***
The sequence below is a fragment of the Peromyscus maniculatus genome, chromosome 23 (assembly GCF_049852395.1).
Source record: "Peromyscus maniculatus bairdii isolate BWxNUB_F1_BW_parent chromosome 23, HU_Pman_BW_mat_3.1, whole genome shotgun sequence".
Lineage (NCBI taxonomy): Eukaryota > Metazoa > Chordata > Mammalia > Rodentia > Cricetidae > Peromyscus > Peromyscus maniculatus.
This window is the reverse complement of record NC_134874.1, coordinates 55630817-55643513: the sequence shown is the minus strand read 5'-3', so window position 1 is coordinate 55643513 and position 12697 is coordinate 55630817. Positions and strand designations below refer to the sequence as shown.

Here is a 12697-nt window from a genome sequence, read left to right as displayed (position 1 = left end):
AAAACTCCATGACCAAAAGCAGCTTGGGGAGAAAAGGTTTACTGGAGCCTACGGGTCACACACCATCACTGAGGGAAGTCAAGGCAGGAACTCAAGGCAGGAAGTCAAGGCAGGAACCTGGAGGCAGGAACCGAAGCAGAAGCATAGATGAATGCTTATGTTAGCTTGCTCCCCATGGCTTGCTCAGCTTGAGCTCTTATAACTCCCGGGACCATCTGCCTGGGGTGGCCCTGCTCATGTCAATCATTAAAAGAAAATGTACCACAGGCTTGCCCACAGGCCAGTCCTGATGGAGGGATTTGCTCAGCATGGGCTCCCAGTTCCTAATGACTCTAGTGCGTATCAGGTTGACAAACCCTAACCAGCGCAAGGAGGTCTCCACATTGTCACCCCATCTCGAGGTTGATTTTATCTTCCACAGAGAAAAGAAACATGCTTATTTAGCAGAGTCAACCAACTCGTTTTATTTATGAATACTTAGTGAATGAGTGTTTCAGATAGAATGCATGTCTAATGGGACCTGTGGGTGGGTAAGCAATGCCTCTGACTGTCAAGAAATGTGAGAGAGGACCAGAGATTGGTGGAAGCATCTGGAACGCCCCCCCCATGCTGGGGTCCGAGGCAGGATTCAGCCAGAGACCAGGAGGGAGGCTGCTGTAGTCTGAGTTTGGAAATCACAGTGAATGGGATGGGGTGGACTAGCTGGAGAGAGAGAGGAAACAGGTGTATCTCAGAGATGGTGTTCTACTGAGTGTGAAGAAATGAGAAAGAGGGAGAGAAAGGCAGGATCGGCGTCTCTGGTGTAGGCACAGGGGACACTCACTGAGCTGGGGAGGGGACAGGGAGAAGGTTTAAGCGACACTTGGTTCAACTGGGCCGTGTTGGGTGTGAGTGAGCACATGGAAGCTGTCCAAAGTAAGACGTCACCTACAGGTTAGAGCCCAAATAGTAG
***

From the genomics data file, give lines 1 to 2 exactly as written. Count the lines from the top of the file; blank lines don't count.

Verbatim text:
The sequence below is a fragment of the Peromyscus maniculatus genome, chromosome 23 (assembly GCF_049852395.1).
Source record: "Peromyscus maniculatus bairdii isolate BWxNUB_F1_BW_parent chromosome 23, HU_Pman_BW_mat_3.1, whole genome shotgun sequence".